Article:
Hugh Dancy plays the title role in “Adam,” the story of a man with Asperger Syndrome, a form of social dyslexia that is on the autism spectrum. As the movie begins, Adam’s father has just died and he must learn to function on his own. Rose Byrne plays Beth, his new neighbor, who finds Adam’s inability to say anything but the literal truth an appealing quality because of her own losses and disappointments.
Hugh, one thing that really struck me in your performance was your walk, which really communicated a lot about the character. How did that develop?
It was a less conscious process than you might imagine. I never walked in my apt seven different ways to try to develop the right one. It was more learning the ways in which people are and are not tactile, being aware of the feeling of certain clothing, observation, obviously, and instinct. The first scene we filmed was the first one in the movie, the scene at my father’s grave. I waited until the camera was rolling and then had to walk away.
I was also impressed with your American accent and way of speaking — very different from the American accent you did in “The Jane Austen Book Club.”
It was as much about figuring out the voice as the accent. What I worked on was the delivery and tonality that is fairly typical of that condition. Getting that right and getting the rhythms right is what really mattered.
Tell me about what made you want to do this film.
What drew me to it was the way the character was treated, as a character as a bunch of symptoms. He is not labeled, until a good third of the way into the film, so you get to know him before you hear what his diagnosis is.
I understand that you and your fiancee, Claire Danes, have now both played characters with Asperger Syndrome.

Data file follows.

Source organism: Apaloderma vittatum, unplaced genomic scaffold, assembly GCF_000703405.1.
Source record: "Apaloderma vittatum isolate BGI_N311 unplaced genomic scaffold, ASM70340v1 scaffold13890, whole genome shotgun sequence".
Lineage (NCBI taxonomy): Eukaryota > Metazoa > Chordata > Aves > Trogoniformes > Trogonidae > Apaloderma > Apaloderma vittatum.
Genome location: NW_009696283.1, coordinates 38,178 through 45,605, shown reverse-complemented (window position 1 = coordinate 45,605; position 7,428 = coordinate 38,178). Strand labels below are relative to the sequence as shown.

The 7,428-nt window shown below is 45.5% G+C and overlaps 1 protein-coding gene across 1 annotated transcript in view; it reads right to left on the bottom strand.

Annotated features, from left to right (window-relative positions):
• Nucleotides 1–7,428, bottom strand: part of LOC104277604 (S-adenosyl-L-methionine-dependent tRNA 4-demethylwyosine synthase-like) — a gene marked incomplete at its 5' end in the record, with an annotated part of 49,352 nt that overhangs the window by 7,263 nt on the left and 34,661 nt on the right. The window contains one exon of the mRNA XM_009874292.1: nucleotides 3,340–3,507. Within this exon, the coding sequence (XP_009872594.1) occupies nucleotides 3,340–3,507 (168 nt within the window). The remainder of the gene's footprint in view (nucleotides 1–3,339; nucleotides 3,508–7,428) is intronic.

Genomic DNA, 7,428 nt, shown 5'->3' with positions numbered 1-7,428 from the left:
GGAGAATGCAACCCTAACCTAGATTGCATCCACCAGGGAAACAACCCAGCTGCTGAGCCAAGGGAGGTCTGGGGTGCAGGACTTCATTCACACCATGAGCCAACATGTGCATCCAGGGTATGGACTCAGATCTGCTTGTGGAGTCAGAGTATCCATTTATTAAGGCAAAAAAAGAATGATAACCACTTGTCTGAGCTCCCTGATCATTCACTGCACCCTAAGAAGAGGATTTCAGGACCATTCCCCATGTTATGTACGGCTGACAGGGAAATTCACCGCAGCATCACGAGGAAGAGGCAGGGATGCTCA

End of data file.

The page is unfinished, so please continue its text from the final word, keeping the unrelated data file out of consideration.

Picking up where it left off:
She plays Temple Grandin [a real-life high-functioning autistic who has written and lectured widely] in an HBO biopic. I had already finished this film before she took the role, so we shared research and we discussed both characters with each other.
Rose, Adam is such an unusual and fascinating character that it must have been a challenge to make Beth and her concerns carry as much weight in the story. How did you make that work?
Beth had a crappy relationship with guys and a father who was overbearing and larger than life. Adam was the antithesis of all the people she was exposed to. And it was important that the romance took a while. That helped to make her role in the story stronger.
I was very interested in the way Beth’s clothes helped to convey her character. How did you work with the costume designer to determine what would best tell her story?
We talked about it a lot. Alysia Raycraft designed the costumes and she jumped at the chance to be creative with Beth and a little eccentric with the clothing. Beth favors vintage clothing, second hand things. We are a little surprised when we see how wealthy her parents’ home is because her clothes and apartment show that she has eschewed her middleclass-ness. A lot of the clothes were mine. Prada heels weren’t in the budget!